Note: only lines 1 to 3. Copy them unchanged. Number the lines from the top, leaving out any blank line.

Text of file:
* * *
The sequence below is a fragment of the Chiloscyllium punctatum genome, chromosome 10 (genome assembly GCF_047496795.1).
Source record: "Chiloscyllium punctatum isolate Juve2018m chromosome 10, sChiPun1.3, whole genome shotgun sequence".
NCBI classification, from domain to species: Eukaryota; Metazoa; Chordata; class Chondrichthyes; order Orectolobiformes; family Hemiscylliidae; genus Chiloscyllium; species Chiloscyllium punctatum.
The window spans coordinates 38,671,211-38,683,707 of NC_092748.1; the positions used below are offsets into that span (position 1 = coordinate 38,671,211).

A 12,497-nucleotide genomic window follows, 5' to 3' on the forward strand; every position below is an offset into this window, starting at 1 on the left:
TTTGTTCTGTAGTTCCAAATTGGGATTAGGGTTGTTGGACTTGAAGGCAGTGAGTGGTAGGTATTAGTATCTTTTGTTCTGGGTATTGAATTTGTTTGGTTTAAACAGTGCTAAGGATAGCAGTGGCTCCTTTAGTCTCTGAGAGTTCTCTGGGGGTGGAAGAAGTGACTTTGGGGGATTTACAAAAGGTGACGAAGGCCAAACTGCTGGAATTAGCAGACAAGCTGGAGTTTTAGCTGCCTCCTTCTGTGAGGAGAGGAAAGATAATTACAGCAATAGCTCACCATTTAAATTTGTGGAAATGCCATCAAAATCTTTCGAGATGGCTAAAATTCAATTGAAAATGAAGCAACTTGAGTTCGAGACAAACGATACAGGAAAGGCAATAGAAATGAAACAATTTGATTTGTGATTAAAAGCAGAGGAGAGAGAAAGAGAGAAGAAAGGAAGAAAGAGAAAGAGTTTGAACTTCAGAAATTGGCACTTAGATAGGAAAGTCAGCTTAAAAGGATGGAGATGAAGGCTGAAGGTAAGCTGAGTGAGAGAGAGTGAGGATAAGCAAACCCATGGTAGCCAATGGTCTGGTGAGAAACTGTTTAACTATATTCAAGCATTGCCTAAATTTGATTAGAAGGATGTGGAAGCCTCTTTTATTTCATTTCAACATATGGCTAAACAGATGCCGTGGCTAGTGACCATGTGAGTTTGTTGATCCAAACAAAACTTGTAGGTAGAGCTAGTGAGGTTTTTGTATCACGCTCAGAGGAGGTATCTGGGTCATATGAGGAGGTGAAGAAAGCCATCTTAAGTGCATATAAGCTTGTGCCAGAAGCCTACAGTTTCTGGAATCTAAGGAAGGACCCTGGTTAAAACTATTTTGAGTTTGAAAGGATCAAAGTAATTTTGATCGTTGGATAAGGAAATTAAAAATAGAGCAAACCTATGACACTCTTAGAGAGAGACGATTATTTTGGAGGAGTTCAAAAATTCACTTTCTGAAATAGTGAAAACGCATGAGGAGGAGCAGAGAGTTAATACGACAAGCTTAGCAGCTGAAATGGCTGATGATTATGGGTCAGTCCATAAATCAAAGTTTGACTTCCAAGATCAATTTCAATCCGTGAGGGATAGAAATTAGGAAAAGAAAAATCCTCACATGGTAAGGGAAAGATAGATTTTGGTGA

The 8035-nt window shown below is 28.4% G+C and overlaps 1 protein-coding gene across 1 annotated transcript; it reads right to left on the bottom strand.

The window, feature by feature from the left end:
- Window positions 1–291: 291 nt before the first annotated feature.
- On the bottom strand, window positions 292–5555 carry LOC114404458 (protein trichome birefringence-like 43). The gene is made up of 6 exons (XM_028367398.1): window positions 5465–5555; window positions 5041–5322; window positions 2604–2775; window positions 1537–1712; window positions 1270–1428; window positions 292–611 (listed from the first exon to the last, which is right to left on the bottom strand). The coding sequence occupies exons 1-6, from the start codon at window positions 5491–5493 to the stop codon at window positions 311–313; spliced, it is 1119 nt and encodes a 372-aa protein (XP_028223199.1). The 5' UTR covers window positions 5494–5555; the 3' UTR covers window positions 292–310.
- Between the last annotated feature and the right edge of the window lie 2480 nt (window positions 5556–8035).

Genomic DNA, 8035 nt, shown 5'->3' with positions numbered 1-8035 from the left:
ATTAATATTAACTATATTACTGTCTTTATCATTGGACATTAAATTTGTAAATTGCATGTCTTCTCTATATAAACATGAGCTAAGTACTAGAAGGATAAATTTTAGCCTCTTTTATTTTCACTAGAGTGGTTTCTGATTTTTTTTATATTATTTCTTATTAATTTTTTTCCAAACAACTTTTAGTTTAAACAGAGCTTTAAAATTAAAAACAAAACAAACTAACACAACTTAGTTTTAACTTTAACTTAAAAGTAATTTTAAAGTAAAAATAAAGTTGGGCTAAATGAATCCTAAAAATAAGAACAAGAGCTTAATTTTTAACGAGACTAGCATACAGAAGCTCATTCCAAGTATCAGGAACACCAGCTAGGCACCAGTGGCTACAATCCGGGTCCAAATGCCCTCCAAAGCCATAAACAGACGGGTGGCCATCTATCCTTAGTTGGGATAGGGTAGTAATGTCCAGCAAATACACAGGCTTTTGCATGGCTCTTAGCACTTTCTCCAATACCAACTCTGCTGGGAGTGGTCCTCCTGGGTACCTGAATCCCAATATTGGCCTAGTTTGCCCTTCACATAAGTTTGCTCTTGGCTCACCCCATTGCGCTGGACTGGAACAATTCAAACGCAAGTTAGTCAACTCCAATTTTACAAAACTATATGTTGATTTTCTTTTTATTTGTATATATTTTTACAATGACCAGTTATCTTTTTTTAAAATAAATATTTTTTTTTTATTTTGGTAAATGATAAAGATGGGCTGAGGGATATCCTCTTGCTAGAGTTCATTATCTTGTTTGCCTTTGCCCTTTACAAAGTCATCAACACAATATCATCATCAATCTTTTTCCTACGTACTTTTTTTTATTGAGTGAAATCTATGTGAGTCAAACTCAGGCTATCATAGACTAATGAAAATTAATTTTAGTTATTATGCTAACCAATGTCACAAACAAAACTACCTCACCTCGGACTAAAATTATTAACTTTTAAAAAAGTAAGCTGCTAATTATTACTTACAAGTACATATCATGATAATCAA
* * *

The sequence below is a fragment of the Chiloscyllium punctatum genome, chromosome 10 (genome assembly GCF_047496795.1).
Source record: "Chiloscyllium punctatum isolate Juve2018m chromosome 10, sChiPun1.3, whole genome shotgun sequence".
NCBI classification, from domain to species: Eukaryota; Metazoa; Chordata; class Chondrichthyes; order Orectolobiformes; family Hemiscylliidae; genus Chiloscyllium; species Chiloscyllium punctatum.